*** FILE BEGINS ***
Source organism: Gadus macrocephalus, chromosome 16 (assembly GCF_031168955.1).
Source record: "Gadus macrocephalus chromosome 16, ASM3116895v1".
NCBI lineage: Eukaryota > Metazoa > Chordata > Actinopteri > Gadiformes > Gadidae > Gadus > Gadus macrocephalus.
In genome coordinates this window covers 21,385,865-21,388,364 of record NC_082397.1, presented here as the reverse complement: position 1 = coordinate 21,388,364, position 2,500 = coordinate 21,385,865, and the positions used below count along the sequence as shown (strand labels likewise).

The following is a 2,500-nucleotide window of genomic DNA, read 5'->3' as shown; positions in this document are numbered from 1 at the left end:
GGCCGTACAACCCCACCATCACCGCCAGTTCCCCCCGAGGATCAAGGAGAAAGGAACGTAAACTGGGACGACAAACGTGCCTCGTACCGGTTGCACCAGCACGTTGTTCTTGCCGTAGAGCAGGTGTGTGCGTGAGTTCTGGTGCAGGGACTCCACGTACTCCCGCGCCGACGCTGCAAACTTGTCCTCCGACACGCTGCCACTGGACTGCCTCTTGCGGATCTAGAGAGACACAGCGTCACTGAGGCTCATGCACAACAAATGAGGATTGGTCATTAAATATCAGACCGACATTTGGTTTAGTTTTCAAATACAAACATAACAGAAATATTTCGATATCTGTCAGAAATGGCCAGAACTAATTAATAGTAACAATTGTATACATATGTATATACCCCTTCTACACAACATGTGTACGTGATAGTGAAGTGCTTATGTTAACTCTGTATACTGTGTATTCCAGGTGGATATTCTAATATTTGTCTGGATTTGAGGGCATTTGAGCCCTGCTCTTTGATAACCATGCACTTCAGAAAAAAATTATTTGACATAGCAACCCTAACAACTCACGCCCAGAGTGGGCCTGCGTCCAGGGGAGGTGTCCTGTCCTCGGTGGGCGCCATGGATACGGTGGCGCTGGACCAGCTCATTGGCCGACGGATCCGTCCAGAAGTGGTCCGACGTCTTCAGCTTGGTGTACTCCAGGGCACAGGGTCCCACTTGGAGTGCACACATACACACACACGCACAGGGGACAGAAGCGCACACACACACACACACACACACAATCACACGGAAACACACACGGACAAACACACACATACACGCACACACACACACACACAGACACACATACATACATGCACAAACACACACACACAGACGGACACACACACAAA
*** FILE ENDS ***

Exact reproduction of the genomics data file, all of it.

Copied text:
Source organism: Gadus macrocephalus, chromosome 16 (assembly GCF_031168955.1).
Source record: "Gadus macrocephalus chromosome 16, ASM3116895v1".
NCBI lineage: Eukaryota > Metazoa > Chordata > Actinopteri > Gadiformes > Gadidae > Gadus > Gadus macrocephalus.
In genome coordinates this window covers 21,385,865-21,388,364 of record NC_082397.1, presented here as the reverse complement: position 1 = coordinate 21,388,364, position 2,500 = coordinate 21,385,865, and the positions used below count along the sequence as shown (strand labels likewise).

The following is a 2,500-nucleotide window of genomic DNA, read 5'->3' as shown; positions in this document are numbered from 1 at the left end:
GGCCGTACAACCCCACCATCACCGCCAGTTCCCCCCGAGGATCAAGGAGAAAGGAACGTAAACTGGGACGACAAACGTGCCTCGTACCGGTTGCACCAGCACGTTGTTCTTGCCGTAGAGCAGGTGTGTGCGTGAGTTCTGGTGCAGGGACTCCACGTACTCCCGCGCCGACGCTGCAAACTTGTCCTCCGACACGCTGCCACTGGACTGCCTCTTGCGGATCTAGAGAGACACAGCGTCACTGAGGCTCATGCACAACAAATGAGGATTGGTCATTAAATATCAGACCGACATTTGGTTTAGTTTTCAAATACAAACATAACAGAAATATTTCGATATCTGTCAGAAATGGCCAGAACTAATTAATAGTAACAATTGTATACATATGTATATACCCCTTCTACACAACATGTGTACGTGATAGTGAAGTGCTTATGTTAACTCTGTATACTGTGTATTCCAGGTGGATATTCTAATATTTGTCTGGATTTGAGGGCATTTGAGCCCTGCTCTTTGATAACCATGCACTTCAGAAAAAAATTATTTGACATAGCAACCCTAACAACTCACGCCCAGAGTGGGCCTGCGTCCAGGGGAGGTGTCCTGTCCTCGGTGGGCGCCATGGATACGGTGGCGCTGGACCAGCTCATTGGCCGACGGATCCGTCCAGAAGTGGTCCGACGTCTTCAGCTTGGTGTACTCCAGGGCACAGGGTCCCACTTGGAGTGCACACATACACACACACGCACAGGGGACAGAAGCGCACACACACACACACACACACACAATCACACGGAAACACACACGGACAAACACACACATACACGCACACACACACACACACAGACACACATACATACATGCACAAACACACACACACAGACGGACACACACACAAA